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Research Highlight | October 21, 2021

RNA-seq is the best available tool to personalize treatment for patients with acute myeloid leukemia, study finds

TFRI-funded researchers at BC Cancer in a new study demonstrate that a genomic test known as whole transcriptome sequencing (RNA-seq) is the best available tool to accurately provide risk stratification and therapy selection for patients with acute myeloid leukemia (AML). 

The study, published in Nature Communications (April 2021), provides evidence that this tool, if adopted clinically, could be used to help personalize treatments for patients with this disease.

“The work demonstrates that RNA-seq can be used as a clinically validated genomic test,” says Dr. Aly Karsan, a Distinguished Scientist at Canada's Michael Smith Genome Sciences Centre at BC Cancer, the study’s senior author. “Use of this assay clinically would provide a way to more accurately provide risk stratification for an individual patient, and also potentially provide opportunities to develop novel clinical trials.”

To reach this conclusion, the team compared the effectiveness of this tool against whole genome and exome sequencing using a large cohort of AML patients. After running a number of tests, they were able to determine that a standalone RNA-seq assay “offers the greatest diagnostic return, enabling identification of expressed gene fusions, single nucleotide and short insertion/deletion variants, and gene expression information,” according to Dr. Karsan. 

Using this information, the team also created a gene expression signature called the AML Prognostic Score (APS) that searches for the expression of 16 genes to determine who is at a higher risk of developing serious disease.  

“Impressively, the assay was able to move around 60% of patients out of an intermediate-risk category and into high- or low-risk sub-groups, thereby allowing better risk stratification for clinical management,” says Dr. Karsan.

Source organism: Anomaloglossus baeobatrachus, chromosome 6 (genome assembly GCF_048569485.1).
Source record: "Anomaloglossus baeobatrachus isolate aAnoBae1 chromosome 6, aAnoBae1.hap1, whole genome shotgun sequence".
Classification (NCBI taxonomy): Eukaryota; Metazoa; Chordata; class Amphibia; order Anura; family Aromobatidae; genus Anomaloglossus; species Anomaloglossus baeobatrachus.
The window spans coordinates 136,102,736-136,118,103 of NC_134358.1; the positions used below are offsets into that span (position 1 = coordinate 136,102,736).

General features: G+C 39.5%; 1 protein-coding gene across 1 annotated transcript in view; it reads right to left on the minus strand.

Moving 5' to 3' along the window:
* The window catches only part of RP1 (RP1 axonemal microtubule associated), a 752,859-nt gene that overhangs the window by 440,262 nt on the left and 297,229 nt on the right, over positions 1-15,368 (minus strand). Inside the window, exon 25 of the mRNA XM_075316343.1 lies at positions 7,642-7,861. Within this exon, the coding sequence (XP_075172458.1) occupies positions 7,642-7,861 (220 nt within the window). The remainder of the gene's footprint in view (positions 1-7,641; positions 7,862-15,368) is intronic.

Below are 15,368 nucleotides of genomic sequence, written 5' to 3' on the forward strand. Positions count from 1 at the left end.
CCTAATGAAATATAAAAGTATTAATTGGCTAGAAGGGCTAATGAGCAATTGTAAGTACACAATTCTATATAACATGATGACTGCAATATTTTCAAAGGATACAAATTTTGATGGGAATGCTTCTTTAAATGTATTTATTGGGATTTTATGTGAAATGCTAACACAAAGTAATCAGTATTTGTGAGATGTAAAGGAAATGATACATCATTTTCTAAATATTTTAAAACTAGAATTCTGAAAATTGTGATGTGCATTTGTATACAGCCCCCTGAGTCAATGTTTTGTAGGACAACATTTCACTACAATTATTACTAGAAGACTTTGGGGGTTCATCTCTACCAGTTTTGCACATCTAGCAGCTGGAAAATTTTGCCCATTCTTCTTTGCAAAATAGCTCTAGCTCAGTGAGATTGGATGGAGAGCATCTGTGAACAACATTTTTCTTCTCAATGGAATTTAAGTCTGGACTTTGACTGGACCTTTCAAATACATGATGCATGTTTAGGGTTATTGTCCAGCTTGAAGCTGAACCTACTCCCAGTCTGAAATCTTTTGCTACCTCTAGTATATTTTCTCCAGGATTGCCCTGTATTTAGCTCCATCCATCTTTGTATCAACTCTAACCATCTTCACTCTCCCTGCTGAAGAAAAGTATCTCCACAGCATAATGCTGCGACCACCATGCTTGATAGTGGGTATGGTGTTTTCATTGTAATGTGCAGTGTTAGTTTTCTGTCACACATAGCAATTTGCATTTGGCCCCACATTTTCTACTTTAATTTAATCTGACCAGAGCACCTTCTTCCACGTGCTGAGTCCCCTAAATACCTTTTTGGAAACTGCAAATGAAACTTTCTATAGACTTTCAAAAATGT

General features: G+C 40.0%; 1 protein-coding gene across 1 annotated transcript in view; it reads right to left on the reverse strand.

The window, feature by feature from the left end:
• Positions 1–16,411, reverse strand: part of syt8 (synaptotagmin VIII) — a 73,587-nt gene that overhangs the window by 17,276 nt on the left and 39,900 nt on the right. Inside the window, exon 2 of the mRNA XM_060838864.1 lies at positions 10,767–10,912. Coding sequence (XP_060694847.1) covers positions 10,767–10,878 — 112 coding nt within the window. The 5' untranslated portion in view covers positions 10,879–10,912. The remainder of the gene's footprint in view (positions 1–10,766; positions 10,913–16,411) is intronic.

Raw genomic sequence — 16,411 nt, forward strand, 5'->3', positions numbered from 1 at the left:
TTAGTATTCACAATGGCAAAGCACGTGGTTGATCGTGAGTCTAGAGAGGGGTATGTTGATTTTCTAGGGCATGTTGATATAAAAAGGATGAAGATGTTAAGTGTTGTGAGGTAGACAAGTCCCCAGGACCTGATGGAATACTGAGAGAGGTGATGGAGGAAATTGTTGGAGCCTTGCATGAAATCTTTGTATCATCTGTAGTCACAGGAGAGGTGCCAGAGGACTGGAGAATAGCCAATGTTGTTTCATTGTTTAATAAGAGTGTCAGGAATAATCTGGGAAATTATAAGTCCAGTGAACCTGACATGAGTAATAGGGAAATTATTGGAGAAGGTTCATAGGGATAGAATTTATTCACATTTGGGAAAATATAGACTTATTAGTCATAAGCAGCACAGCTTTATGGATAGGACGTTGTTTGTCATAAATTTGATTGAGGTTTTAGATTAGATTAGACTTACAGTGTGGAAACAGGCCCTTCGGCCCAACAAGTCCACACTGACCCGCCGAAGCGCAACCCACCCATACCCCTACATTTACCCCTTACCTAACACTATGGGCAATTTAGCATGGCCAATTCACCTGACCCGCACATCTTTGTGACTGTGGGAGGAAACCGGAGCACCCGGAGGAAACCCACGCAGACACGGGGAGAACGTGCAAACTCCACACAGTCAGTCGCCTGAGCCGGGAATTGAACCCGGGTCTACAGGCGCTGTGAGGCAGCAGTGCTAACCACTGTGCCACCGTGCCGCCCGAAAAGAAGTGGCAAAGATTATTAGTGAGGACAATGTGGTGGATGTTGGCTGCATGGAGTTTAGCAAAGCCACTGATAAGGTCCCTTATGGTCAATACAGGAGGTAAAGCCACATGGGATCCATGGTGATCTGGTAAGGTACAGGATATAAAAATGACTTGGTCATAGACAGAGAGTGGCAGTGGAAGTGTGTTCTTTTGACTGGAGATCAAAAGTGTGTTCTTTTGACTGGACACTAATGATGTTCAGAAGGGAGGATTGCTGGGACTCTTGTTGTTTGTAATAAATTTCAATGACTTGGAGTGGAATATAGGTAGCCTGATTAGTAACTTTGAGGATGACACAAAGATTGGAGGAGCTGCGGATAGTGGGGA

The APS was also tested on pediatric patients with AML, and was found to work very well on these patients also. This implies that the final common pathways to poor-risk AML may be very similar in adults and pediatric patients.

That’s not all. The study also found that a subset of high-risk patients with dysregulated integrin signaling could potentially benefit from therapies that inhibit the focal adhesion kinase (FAK), setting the stage for the development of personalized treatments for these high-risk AML patients.


A clinical transcriptome approach to patient stratification and therapy selection in acute myeloid leukemia 


T. Roderick Docking, Jeremy D. K. Parker, Martin Jädersten, Gerben Duns, Linda Chang,
Jihong Jiang, Jessica A. Pilsworth, Lucas A. Swanson, Simon K. Chan, Readman Chiu, Ka Ming Nip, Samantha Mar, Angela Mo, Xuan Wang, Sergio Martinez-Høyer, Ryan J. Stubbins, Karen L. Mungall, Andrew J. Mungall, Richard A. Moore, Steven J. M. Jones, İnanç Birol, Marco A. Marra, Donna Hogge & Aly Karsan 


This study was partially funded by a Terry Fox New Frontiers Program Project Grant in Exploiting Pathogenic Mechanisms in Acute Leukemia for Clinical Translation